The shortage of psychiatrists and other health specialists will prove to be major obstacle in the Punjab government’s ambitious plan to root out the drug menace from the state. When it took office on March 17, the Congress government reiterated its election promise to “end the drug menace in four weeks”. Since then, Chief Minister Captain Amarinder Singh and officials have repeated the promise several times. But if the deadline was unrealistic to begin with, it is beginning to look increasingly so now, at the end of the government’s first two weeks. In a statement Friday, the state’s information department said the government’s reactivation of the 24×7 drug helpline that had gone dead under the continue Badal government had yielded 240 tip-offs, and the police had booked 497 drugs traders and peddlers from March 16-29, registering in all 449 cases under the NDPS Act.
“Captain Amarinder said he had directed the police and intelligence departments involved in the crackdown on drugs to reach out to the people even more aggressively in the coming days to take their support in realising his government’s goal of wiping out the drugs menace from the state in four weeks,” the statement said. The previous government had arrested 30,000 people, but with no perceptible difference to the supply chain for narcotics or the number of addicts. The new government has said its approach will be different as it will treat addicts “humanely”. That, officials in the Directorate of Health Services said, would require a vast army of health specialists, including psychiatrists, who play a key role in the rehabilitation process of those who have undergone the de-addiction treatment.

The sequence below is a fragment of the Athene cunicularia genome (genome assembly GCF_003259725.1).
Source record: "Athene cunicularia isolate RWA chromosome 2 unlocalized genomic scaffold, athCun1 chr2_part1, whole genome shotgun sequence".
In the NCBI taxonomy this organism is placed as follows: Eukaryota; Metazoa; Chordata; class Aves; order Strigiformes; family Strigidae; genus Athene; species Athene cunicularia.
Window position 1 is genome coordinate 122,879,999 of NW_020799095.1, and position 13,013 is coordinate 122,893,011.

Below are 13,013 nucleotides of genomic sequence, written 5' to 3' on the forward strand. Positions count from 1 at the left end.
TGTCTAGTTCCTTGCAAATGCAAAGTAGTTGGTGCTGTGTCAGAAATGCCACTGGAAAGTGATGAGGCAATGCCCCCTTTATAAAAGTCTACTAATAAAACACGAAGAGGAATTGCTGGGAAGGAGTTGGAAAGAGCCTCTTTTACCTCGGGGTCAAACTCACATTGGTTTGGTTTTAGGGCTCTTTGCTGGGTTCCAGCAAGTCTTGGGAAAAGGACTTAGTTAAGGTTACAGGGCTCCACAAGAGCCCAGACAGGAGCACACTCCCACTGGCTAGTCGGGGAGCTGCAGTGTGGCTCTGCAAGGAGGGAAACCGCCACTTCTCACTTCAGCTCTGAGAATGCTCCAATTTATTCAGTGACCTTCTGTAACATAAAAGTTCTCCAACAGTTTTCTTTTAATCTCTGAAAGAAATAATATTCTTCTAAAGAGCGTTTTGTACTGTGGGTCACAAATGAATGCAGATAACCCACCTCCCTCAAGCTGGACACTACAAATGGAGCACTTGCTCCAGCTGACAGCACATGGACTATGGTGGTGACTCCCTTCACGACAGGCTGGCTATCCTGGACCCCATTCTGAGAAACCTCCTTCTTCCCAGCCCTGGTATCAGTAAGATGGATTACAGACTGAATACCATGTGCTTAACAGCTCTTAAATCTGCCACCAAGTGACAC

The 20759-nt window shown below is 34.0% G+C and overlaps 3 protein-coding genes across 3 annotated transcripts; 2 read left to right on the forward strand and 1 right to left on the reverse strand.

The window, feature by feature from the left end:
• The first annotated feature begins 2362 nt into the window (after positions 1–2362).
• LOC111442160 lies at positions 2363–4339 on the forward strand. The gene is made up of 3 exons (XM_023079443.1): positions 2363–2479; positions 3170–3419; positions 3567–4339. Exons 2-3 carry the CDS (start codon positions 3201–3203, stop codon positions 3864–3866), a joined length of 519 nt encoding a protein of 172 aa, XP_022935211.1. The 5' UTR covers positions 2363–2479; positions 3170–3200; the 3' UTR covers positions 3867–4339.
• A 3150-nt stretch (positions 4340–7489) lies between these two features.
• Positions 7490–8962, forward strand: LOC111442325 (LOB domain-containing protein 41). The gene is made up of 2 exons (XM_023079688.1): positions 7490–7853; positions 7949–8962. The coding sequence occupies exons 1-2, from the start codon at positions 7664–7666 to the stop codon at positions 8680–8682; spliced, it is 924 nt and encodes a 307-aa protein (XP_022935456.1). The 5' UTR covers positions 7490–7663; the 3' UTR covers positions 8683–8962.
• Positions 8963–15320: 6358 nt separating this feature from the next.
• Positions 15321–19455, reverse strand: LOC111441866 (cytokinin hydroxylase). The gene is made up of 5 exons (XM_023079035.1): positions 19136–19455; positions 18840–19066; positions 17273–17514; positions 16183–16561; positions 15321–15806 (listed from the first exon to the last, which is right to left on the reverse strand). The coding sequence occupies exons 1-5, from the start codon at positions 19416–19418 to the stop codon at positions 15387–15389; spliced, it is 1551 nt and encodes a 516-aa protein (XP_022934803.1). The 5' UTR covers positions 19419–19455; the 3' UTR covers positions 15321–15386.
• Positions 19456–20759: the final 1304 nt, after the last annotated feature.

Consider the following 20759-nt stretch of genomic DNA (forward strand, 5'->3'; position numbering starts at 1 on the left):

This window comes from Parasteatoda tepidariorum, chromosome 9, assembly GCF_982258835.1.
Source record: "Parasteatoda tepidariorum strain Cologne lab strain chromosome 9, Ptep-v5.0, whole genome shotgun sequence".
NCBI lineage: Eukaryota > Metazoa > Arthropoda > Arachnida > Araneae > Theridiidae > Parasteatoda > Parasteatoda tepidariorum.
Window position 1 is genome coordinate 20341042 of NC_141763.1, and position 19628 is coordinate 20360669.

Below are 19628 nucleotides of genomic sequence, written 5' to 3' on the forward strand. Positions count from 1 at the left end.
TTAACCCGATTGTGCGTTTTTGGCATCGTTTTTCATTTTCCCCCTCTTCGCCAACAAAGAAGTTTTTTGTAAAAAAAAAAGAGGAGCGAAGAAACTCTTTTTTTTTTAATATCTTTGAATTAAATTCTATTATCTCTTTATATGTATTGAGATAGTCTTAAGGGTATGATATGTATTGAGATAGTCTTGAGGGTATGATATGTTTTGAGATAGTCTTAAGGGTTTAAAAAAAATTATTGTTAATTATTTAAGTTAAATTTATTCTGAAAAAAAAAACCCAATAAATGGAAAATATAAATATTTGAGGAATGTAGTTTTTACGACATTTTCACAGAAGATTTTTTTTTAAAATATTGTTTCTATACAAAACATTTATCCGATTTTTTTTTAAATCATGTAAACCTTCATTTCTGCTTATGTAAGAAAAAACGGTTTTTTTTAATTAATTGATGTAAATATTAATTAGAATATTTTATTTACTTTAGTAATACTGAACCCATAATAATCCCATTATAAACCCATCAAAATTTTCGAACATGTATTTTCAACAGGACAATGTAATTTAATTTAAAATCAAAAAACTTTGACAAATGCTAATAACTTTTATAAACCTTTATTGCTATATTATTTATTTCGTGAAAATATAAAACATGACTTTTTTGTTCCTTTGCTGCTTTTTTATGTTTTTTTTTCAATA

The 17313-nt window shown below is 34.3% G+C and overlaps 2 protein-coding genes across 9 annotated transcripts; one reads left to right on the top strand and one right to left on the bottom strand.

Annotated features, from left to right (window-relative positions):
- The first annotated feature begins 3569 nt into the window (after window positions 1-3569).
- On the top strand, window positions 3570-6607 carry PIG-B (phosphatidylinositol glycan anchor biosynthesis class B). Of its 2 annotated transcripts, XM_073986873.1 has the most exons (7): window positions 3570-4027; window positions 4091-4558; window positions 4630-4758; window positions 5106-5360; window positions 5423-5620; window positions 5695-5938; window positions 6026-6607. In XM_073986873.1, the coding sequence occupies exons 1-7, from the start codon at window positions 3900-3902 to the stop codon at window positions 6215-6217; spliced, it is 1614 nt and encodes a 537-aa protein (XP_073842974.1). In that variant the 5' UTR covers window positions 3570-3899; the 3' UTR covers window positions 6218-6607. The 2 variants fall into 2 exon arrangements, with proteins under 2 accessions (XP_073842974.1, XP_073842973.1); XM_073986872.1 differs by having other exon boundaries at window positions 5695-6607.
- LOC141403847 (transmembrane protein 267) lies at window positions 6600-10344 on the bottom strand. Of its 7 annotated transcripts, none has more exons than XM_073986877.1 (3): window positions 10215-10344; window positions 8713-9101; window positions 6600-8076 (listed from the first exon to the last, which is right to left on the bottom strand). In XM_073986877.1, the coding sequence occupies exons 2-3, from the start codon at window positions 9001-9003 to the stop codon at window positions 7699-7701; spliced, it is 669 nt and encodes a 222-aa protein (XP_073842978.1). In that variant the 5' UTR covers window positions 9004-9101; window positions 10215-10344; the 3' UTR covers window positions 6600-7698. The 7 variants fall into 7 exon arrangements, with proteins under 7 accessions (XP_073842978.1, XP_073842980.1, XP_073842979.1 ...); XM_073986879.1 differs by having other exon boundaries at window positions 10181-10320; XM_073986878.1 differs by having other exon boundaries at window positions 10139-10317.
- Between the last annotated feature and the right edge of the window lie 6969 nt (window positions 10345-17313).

Against the sanctioned posts of 63 psychiatrists in the Punjab government medical service, the state’s has only 34 at present. “We have been holding walk-in interviews almost every alternative month. There is a shortage. No psychiatrist wants a government job because it is not remunerative. If at all they join, they want to be posted in Chandigarh or other cities closer to the capital,” said an official of Health department. He said every rehabilitation centre has two sanctioned posts of psychiatrists, but due to the shortage, there was only one psychiatrist to each centre.
The last interview was conducted last month after seeking special permission from the Election Commission. Five applicants were chosen, but only two joined. The government has not issued orders to the department to hold any more interviews or to expedite the appointment of psychiatrists at its rehabiliation centres. But it has instructed the health department to ensure 100 per cent occupancy in the rehabilitation centres. Health officials said it would take at least six months to ensure all the beds in the rehab centres are occupied. “We have been asked to rope in the NGOs as it can only be done with public-private participation. We need at least six months. It cannot be done in four weeks in any way. First week has already gone and we are in the process of updating our database from all 37 centres, “ said a functionary of health department.
There are 22 rehab centres in Punjab, one in every district except Pathankot. The centres in Nawanshahar and Ropar are non-functional. Of the 1.49 lakh drug addicts reporting to de-addiction centres across the state in 2016, only 7,708 got admitted in the rehabilitation centres, as per the data available with the health department. “This is a big challenge. We also need to keep a tab on how many dropped out mid-treatment and the cases of relapse,” the official said. The health department does not have the data on drop-outs and relapse cases. That is a long haul, say the functionaries. There are 32 drug de-addiction centres having 10-20 beds for indoor patients and five bigger centres with 50 beds each.